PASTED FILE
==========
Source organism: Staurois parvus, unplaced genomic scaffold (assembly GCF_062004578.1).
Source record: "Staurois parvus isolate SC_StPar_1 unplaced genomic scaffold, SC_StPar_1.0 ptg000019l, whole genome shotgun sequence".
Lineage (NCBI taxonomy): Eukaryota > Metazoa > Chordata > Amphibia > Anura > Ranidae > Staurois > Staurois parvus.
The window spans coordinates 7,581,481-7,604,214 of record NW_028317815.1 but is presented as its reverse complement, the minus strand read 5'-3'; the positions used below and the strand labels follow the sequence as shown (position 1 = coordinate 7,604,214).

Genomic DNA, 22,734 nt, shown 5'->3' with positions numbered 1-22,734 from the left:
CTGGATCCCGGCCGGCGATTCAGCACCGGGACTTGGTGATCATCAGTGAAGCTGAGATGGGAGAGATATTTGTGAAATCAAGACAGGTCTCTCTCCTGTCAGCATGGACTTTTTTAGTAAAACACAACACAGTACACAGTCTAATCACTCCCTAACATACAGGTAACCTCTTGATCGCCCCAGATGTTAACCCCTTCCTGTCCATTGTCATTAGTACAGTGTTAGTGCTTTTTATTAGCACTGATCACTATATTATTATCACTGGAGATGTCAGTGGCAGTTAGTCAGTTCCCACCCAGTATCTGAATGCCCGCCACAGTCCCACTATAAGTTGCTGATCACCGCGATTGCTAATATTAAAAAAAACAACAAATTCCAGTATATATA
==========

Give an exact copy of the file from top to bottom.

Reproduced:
Source organism: Staurois parvus, unplaced genomic scaffold (assembly GCF_062004578.1).
Source record: "Staurois parvus isolate SC_StPar_1 unplaced genomic scaffold, SC_StPar_1.0 ptg000019l, whole genome shotgun sequence".
Lineage (NCBI taxonomy): Eukaryota > Metazoa > Chordata > Amphibia > Anura > Ranidae > Staurois > Staurois parvus.
The window spans coordinates 7,581,481-7,604,214 of record NW_028317815.1 but is presented as its reverse complement, the minus strand read 5'-3'; the positions used below and the strand labels follow the sequence as shown (position 1 = coordinate 7,604,214).

Genomic DNA, 22,734 nt, shown 5'->3' with positions numbered 1-22,734 from the left:
CTGGATCCCGGCCGGCGATTCAGCACCGGGACTTGGTGATCATCAGTGAAGCTGAGATGGGAGAGATATTTGTGAAATCAAGACAGGTCTCTCTCCTGTCAGCATGGACTTTTTTAGTAAAACACAACACAGTACACAGTCTAATCACTCCCTAACATACAGGTAACCTCTTGATCGCCCCAGATGTTAACCCCTTCCTGTCCATTGTCATTAGTACAGTGTTAGTGCTTTTTATTAGCACTGATCACTATATTATTATCACTGGAGATGTCAGTGGCAGTTAGTCAGTTCCCACCCAGTATCTGAATGCCCGCCACAGTCCCACTATAAGTTGCTGATCACCGCGATTGCTAATATTAAAAAAAACAACAAATTCCAGTATATATA